Sammy is the Managing Director and Cofounder of Blossom Street Ventures. Email him directly at firstname.lastname@example.org, especially founders.
If you’re not communicating with your investors regularly (at least monthly), you should be. Here’s why:
The more info you share, the fewer questions you’ll answer. I can attest to this personally. At BSV we have a lot of investors and one thing I feared was getting weekly sets of random questions from all of them, crippling my productivity. To prevent this from happening, I share a weekly update with my investors talking about our portfolio, opportunities we’re looking at, the Fund’s financials (monthly), etc. As a result, I never get lists of questions because our investors feel well informed.
They can help you. Talk about the bad as much as you talk about the good because you never know how your investors can help. Trying to find a contact at a big enterprise client? Maybe one of your investors knows the CEO. Looking for a new attorney or accountant? Your investors know someone, I promise. Need a killer VP of Sales? You get the idea.
One day you’ll need them to help you. Investors are much more inclined to help you when you’ve been transparent and forthcoming with information. By help, I’m not talking about advice, I’m talking about money. The path of a startup is almost never up and to the right. There could come a point where you need a small cash infusion to chase after a new hot marketing channel you’ve found, build a product feature, bridge to a financing, or even make payroll. Smaller amounts of this sort (sub $500k) can often come from some of your smaller investors and in some cases they may be the only option, so keeping them informed is critical.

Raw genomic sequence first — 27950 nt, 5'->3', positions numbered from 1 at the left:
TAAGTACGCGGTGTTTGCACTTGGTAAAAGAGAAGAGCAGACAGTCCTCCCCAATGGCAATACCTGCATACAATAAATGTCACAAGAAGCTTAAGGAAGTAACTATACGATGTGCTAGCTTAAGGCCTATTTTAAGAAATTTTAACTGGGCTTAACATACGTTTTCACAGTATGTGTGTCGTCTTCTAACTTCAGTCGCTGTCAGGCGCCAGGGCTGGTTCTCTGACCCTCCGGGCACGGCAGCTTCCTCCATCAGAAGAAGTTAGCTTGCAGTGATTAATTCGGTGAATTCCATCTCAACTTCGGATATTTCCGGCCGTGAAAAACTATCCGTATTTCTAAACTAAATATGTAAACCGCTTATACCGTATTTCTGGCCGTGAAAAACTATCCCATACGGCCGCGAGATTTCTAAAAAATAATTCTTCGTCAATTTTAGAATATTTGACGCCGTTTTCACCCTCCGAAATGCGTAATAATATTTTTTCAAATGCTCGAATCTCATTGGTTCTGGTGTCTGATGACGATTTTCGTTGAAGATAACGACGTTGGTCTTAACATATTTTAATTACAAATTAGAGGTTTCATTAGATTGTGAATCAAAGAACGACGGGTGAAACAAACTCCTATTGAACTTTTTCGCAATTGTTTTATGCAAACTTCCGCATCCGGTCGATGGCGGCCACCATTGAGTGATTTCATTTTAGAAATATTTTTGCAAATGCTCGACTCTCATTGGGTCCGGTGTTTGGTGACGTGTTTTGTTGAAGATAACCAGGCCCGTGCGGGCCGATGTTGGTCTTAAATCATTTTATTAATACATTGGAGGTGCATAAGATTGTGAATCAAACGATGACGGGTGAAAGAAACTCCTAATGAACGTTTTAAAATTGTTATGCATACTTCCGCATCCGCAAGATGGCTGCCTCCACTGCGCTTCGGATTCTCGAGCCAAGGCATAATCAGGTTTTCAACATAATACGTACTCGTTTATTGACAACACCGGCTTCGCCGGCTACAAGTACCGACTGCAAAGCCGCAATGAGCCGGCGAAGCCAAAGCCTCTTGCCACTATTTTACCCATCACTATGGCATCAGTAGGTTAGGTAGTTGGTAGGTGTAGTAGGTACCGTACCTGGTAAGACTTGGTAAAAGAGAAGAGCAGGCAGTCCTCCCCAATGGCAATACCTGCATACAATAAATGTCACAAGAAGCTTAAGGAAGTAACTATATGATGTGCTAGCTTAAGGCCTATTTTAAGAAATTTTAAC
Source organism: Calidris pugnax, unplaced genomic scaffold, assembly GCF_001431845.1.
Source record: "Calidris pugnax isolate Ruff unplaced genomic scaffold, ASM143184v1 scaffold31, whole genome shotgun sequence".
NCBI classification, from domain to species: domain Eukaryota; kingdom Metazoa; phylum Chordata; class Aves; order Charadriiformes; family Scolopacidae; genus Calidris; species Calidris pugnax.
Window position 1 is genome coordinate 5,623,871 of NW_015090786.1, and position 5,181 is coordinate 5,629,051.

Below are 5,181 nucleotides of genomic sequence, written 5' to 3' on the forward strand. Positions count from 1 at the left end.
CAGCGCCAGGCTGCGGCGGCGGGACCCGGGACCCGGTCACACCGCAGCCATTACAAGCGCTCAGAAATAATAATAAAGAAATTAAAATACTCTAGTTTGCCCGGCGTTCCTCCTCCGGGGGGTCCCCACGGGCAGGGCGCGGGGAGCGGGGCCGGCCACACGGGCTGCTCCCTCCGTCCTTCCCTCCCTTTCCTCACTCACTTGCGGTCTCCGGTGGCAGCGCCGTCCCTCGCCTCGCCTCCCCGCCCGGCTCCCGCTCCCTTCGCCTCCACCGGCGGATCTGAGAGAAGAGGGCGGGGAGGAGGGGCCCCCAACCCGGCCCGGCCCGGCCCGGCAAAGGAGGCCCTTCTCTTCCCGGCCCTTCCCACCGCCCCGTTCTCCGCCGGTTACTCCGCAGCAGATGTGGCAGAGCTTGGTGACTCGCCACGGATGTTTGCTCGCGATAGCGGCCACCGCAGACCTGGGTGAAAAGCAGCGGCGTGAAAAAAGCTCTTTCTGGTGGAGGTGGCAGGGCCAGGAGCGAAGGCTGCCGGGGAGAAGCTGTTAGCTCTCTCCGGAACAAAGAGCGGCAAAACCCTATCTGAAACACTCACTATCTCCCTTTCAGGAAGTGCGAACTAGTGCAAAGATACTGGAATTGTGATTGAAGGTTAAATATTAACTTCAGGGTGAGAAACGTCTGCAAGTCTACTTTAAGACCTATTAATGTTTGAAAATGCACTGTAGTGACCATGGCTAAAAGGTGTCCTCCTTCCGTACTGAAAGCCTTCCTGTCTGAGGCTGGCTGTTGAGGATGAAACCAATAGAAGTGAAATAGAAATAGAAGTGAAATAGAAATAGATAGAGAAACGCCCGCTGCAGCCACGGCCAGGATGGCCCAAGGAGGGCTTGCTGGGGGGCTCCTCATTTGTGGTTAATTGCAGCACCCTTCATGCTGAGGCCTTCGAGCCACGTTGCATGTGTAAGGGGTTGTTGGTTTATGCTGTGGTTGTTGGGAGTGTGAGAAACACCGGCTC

It can prevent you from being sued. If you share bad news as well as good news, investors are a lot more inclined to believe the good news when it happens and truly bad news, like revenue falling significantly or the company shutting down, won’t be a surprise. When investors feel surprised, they tend to sue, whereas when they’re informed the whole time, they can see you’ve been working hard and will be more inclined to understand failures. This is especially an issue with inexperienced angel investors.
Amendments and votes will be much easier. In all likelihood you will need a majority or supermajority of your current investors to make amendments to the operating agreement/certificate of incorporation. This happens any time you raise money, issue more shares, do M&A, or a variety of other major strategic initiatives. Getting the majority of each class is much easier when investors have been apprised of what’s going on since day 1. When you leave investors in the dark, they may use a re-opening of your docs to play hard ball asking for better terms themselves or in a worst case, hold the company hostage in exchange for better terms.